Cheta Nwanze, Lead Partner, SBM Intelligence

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Access to justice is imperative for Nigeria’s development 14 Feb 2020

Chief Justice of Nigeria, Tanko Muhammad

The executive arm of the Nigerian Federal Government has consistently undermined the judiciary. Right from the decades of military rule to the various civilian administrations – the current government inclusive – the executive has subverted the judiciary for its own purposes, and many of the men and women of the bench have acquiesced to this violation of the principle of separation of powers.
In 2019, the administration of President Muhammadu Buhari carried out what was no less than a “coup” when it accused the then-Chief Justice of Nigeria (CJN), Walter Onnoghen, of failing to declare his assets and suspended him from office. Some people expected the Judiciary to assert its constitutionally-guaranteed independence as a co-equal branch of the Federal Government, and reject this blatant usurpation of its authority. But when that did not happen, partly because the judiciary cannot enforce its own pronouncements, everyone – including the judiciary and the public – eventually accepted the new CJN that the executive favoured.
The ‘Onnoghen saga’ was not unconnected with the then-upcoming 2019 general election, which was expected to be very close, and likely to require judicial intervention. Since the incumbent administration could not count on the Onnoghen-led Supreme Court to play ball, Justice Onnoghen had to go, so as to replace him with a more pliant Chief Justice.

These calculations eventually bore fruit. As part of its ruling on the petition by former Vice President Atiku Abubakar and his party, People’s Democratic Party (PDP), challenging the re-election of President Buhari, the Supreme Court upheld the judgment of the Presidential Election Petition Tribunal (PEPT) and declared that the president did not need to present a Secondary School Leaving Certificate. This is true based on Section 131 of the Constitution, which defines the provisions for eligibility to run for the office of the president. One of the provisions is "education of at least School Certificate level or its equivalent." Furthermore, Section 318 of the Constitution does define “School Certificate level or its equivalent” to include "the ability to read, write, understand and communicate in the English language to the satisfaction of the Independent National Electoral Commission.”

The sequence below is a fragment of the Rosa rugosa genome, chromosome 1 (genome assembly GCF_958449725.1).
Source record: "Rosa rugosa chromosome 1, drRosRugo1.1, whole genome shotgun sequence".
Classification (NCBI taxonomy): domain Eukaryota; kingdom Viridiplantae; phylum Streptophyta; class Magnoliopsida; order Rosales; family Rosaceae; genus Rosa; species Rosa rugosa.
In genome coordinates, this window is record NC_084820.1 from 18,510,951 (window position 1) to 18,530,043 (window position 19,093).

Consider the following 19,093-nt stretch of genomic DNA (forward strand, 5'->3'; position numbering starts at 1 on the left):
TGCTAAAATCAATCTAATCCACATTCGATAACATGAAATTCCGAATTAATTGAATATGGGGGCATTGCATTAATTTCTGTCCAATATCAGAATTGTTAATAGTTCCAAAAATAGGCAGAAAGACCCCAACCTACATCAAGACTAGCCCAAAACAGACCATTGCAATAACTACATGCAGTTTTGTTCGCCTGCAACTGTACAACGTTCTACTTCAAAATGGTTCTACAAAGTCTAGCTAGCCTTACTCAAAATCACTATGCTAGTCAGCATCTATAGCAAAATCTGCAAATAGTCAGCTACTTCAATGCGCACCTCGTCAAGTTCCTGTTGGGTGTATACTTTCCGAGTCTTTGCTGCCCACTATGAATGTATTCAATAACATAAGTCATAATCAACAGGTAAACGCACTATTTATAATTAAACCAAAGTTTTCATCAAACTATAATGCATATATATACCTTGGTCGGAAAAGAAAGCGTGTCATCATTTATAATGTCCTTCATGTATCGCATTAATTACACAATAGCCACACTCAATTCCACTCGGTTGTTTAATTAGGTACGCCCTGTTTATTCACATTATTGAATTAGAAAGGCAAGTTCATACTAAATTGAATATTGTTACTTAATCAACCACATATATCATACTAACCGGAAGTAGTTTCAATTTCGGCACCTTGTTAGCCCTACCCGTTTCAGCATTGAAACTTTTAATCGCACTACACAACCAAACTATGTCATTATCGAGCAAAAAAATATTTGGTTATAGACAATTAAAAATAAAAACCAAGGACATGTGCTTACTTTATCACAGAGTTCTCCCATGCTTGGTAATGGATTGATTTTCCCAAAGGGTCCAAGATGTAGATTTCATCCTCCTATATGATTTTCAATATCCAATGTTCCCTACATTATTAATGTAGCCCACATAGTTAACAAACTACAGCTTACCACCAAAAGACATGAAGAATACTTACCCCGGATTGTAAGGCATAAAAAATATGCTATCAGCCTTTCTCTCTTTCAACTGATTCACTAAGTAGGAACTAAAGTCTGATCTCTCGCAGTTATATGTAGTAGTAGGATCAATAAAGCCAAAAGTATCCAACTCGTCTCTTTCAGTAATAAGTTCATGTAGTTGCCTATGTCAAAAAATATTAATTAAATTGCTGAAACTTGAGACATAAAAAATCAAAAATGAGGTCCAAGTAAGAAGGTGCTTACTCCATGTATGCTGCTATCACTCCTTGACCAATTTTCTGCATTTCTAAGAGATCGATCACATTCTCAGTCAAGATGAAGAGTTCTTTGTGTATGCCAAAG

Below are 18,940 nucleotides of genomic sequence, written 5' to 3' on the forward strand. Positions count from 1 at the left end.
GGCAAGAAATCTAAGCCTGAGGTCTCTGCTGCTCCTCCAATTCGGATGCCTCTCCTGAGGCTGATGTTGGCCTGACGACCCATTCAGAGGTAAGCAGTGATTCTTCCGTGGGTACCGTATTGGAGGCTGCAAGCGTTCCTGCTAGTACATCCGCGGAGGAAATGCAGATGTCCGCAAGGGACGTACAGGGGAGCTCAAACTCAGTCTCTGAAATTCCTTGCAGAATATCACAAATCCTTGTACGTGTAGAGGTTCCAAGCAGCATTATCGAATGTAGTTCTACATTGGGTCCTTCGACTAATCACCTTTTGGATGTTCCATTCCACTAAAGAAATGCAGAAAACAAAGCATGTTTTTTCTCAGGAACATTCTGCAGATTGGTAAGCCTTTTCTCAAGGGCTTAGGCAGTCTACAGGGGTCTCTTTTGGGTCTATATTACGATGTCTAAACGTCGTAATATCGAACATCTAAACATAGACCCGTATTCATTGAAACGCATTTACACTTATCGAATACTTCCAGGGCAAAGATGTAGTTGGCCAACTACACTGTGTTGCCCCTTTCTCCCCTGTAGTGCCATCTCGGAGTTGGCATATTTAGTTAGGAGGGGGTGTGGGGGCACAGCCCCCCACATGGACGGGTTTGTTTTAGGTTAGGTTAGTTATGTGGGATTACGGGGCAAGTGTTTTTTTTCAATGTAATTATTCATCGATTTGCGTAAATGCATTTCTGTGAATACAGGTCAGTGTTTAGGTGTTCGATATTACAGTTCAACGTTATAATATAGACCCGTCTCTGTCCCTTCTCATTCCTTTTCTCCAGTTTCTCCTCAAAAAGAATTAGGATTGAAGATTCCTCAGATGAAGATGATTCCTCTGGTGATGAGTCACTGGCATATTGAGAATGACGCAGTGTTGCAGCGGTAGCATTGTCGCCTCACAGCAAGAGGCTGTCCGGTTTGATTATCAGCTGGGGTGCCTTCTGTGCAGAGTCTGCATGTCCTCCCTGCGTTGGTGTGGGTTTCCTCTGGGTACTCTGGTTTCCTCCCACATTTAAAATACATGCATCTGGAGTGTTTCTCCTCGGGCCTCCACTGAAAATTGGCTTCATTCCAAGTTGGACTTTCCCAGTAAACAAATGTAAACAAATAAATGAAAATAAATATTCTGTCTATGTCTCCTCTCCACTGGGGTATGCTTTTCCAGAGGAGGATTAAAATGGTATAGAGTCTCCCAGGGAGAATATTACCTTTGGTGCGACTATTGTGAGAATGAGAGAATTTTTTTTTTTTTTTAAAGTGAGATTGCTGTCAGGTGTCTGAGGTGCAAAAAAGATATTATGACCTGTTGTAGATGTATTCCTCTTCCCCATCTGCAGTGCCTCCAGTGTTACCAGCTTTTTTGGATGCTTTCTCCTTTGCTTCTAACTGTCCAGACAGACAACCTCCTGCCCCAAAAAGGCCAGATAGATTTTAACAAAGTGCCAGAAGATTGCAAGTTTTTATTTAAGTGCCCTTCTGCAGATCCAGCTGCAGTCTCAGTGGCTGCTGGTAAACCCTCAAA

The Supreme Court also said the submission of an affidavit should suffice as a substitute for a valid certificate. However, the PDP contended they had reasonable ground to believe Buhari submitted false information in his affidavit regarding his qualification and certificate to INEC. But the apex court rejected this claim. This decision ran contrary to decades of laid down precedent and indeed the rules of evidence established by the same court.

On January 14, 2020, the Supreme Court delivered another judicial thunderbolt. Again, disregarding its own previous decisions without declaring them overturned, the Supreme Court sacked Emeka Ihedioha of the PDP as Governor of Imo State and declared Hope Uzodinma of the All Progressives Congress (APC) as the duly elected Governor. In order to arrive at this intriguing bit of judicial abracadabra, the court had to do a number of striking things.

First, the Supreme Court overturned the decision of a lower court that had rejected the election results from some 388 polling units Uzodinma presented, claiming they were wrongly excluded by INEC. However, it affirmed the ruling of a lower court – which denied the PDP's presidential candidate's claim that INEC had servers on which the authentic election results were stored. Abubakar contended that the results declared by INEC giving victory to Buhari were bogus.  

Second, by accepting copies of election results presented by a Deputy Commissioner of Police, a witness called by Uzodinma’s legal team, the apex court disregarded the rules of election petitions stating that results of elections can only be tendered by INEC. In fact, the court discountenanced INEC's documentary evidence showing that the election did not hold in the purported 388 polling units.

Third, by awarding victory to Uzodinma, the Supreme Court overlooked the fact that the additional 213,695 votes attributed to the APC from the 388 polling units outstripped the number of registered voters. How come the apex court was silent on the incongruity of the 127,209 excess votes?

Fourth, the Supreme Court did not state whether in declaring Uzodinma duly elected, he met the constitutional requirement of scoring at least 25 per cent of votes cast in two-thirds of the local government areas (LGAs). In fact, even with the results from the 388 polling units, he did not meet that mandatory spread.